[webkit-dev] WebKit memory management?

Maciej Stachowiak mjs at apple.com
Wed Jun 4 16:00:26 PDT 2008

Hi Chris,

On Jun 4, 2008, at 2:37 PM, Chris Brichford wrote:
> I have two "clever" ideas, which might be bad ones, that would not  
> involve massive changes to the existing code:

Interesting ideas. It appears that both of these would impost runtime  
cost (since calls to allocator-related functions would always be  
indirect through a pointer), unlike the two proposals I made. They  
also seem to be geared towards switching the allocator at runtime  
(possibly even per--instance), which is something we're not really  
looking at here. The main issues we'd like to address are:

1) Overloading global operator new and delete can interfere with other  
C++ code in the same program, making FastMalloc unusable for some ports.

2) We'd like to have ways for ports to replace FastMalloc at compile- 
time, but this is blocked by #1. I will also note that Nokia in their  
S60 port made a conservative low-memory allocator that allows  
allocations to be strictly bounded, but this work has not been merged  
to WebKit trunk.

> 1) Have a global variable that points to context that code in the  
> platform layer ( including things like malloc, free, operator new,  
> and operator delete ) can use.  Then have a class that is  
> instantiated on the stack before any call in to WebKit.  The  
> constructor for this class would copy the value of the global into a  
> member variable and set the global variable to point to the correct  
> context.  The destructor for this class would restore the previous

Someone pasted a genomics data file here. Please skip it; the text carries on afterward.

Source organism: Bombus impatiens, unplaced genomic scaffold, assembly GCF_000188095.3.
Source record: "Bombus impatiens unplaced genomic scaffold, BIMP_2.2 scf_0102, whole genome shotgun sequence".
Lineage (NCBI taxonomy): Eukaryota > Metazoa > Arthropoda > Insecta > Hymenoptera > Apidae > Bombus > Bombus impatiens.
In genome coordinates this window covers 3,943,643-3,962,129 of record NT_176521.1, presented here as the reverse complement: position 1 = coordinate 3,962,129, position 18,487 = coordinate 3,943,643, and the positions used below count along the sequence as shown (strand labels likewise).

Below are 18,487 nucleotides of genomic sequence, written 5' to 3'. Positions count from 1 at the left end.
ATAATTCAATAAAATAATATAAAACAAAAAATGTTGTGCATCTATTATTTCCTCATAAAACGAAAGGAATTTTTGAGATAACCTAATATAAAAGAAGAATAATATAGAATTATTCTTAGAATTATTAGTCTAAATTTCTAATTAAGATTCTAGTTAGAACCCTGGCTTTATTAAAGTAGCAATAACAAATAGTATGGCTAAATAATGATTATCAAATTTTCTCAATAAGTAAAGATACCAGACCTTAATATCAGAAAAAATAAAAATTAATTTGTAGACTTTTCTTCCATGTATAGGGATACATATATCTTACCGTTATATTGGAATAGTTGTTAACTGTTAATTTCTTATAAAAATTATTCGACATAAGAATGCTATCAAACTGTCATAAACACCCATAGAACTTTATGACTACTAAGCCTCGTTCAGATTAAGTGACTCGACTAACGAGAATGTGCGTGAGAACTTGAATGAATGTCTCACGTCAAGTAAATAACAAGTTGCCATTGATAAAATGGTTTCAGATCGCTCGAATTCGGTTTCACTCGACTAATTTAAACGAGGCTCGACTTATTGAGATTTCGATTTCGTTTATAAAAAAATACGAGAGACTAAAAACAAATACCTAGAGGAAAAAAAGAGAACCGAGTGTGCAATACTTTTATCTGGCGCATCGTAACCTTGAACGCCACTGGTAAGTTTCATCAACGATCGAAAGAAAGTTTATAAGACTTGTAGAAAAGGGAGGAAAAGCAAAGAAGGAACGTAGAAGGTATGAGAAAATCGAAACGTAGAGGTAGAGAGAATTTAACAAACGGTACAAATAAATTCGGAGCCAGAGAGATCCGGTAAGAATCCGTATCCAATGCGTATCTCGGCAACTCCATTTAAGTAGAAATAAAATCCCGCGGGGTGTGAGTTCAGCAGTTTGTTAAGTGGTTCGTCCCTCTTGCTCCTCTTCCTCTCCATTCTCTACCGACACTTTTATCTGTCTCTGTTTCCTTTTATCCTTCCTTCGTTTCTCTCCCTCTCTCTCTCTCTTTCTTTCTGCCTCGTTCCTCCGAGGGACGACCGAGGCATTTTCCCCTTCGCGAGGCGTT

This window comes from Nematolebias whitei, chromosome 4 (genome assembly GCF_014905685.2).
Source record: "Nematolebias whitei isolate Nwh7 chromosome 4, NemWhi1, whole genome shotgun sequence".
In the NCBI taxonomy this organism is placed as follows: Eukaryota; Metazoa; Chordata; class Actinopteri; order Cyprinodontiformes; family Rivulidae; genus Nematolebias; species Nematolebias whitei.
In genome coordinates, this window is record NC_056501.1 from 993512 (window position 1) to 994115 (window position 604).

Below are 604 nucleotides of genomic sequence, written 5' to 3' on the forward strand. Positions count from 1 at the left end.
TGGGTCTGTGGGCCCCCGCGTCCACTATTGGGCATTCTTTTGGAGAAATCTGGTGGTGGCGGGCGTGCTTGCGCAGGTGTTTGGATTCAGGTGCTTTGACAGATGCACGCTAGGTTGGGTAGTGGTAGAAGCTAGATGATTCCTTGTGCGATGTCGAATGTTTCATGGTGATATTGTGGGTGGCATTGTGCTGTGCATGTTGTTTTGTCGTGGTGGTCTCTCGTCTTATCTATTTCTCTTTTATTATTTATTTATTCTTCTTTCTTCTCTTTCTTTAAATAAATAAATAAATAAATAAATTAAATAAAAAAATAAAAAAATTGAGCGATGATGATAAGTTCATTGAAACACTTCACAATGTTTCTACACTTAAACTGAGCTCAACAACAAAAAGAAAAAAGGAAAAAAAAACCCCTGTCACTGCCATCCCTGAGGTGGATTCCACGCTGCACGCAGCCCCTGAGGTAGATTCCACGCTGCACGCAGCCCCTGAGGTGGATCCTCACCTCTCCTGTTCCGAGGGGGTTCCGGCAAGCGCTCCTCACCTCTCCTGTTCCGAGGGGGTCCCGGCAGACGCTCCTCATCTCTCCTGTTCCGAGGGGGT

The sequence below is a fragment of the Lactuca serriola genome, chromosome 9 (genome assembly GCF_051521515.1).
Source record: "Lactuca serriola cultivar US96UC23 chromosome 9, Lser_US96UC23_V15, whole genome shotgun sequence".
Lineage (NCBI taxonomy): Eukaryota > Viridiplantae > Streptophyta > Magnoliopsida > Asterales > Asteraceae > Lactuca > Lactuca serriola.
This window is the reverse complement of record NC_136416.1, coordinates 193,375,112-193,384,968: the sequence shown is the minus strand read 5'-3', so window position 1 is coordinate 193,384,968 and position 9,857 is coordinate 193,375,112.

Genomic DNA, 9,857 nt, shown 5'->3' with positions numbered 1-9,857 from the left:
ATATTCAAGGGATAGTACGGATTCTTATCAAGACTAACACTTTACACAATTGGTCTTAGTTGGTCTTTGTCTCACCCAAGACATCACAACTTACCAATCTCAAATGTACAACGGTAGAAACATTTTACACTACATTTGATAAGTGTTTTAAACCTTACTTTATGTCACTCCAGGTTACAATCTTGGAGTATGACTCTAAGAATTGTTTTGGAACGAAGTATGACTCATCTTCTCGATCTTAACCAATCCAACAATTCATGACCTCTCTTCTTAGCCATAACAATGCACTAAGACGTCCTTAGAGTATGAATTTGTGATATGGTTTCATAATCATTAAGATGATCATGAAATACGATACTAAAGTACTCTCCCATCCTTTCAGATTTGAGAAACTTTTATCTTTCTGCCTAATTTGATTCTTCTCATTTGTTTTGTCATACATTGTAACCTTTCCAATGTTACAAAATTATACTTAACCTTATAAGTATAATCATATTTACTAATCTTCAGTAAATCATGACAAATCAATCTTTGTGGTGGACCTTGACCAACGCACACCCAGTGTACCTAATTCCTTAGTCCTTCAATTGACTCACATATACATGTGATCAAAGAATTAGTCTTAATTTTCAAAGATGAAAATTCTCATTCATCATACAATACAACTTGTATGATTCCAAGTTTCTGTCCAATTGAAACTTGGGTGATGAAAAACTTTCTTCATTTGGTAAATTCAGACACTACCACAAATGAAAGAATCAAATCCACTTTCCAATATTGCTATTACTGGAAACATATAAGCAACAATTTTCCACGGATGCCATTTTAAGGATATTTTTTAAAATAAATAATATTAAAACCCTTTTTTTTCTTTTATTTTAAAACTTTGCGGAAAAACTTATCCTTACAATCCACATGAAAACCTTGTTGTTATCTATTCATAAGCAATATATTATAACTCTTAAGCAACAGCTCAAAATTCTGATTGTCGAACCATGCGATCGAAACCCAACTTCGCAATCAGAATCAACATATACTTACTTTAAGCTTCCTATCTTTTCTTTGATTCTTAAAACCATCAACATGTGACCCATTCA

> value of the global variable store in the member variable.

This proposal in particular seems like it still involves overloading  
global operator new and operator delete, which I think still creates a  
problem for linking with non-WebKit C++ code.

> 2) Use llvm ( http://llvm.org/) to create a C++ compiler that  
> compiles WebKit into a C or C++ program  ( you could also directly  
> generate machine code ) where every function ( including class  
> methods ) in webkit has an addition argument that points to the  
> "global" state.  The generated code would reference all global state  
> ( including static variables in classes and function ) relative to  
> this additional argument.  The client of webkit would have to  
> allocate a buffer large enough to contain this global state ( the  
> compiler would have to figure out how big the buffer needed to be )  
> and pass it into all WebKit entry points.  You'd be able to have  
> multiple copies of WebKit's global state in the same process.  You'd  
> have to hooks you need to destroy an instance of WebKit such that  
> you know all resources given to WebKit have been destroyed.  Similar  
> to the way an OS can tear down a process and reclaim an resources  
> give to that process.

Adding an extra parameter to every function would be a pretty big  
runtime hit, and source-to-source translation at build time is, I  
think, not so great for debuggability.

I'm thinking we'll probably have to bite the bullet and make some sort  
of pervasive code change to use our custom allocator in a sound way.  
It's unfortunate but I think the semantics of C++ force our hand.


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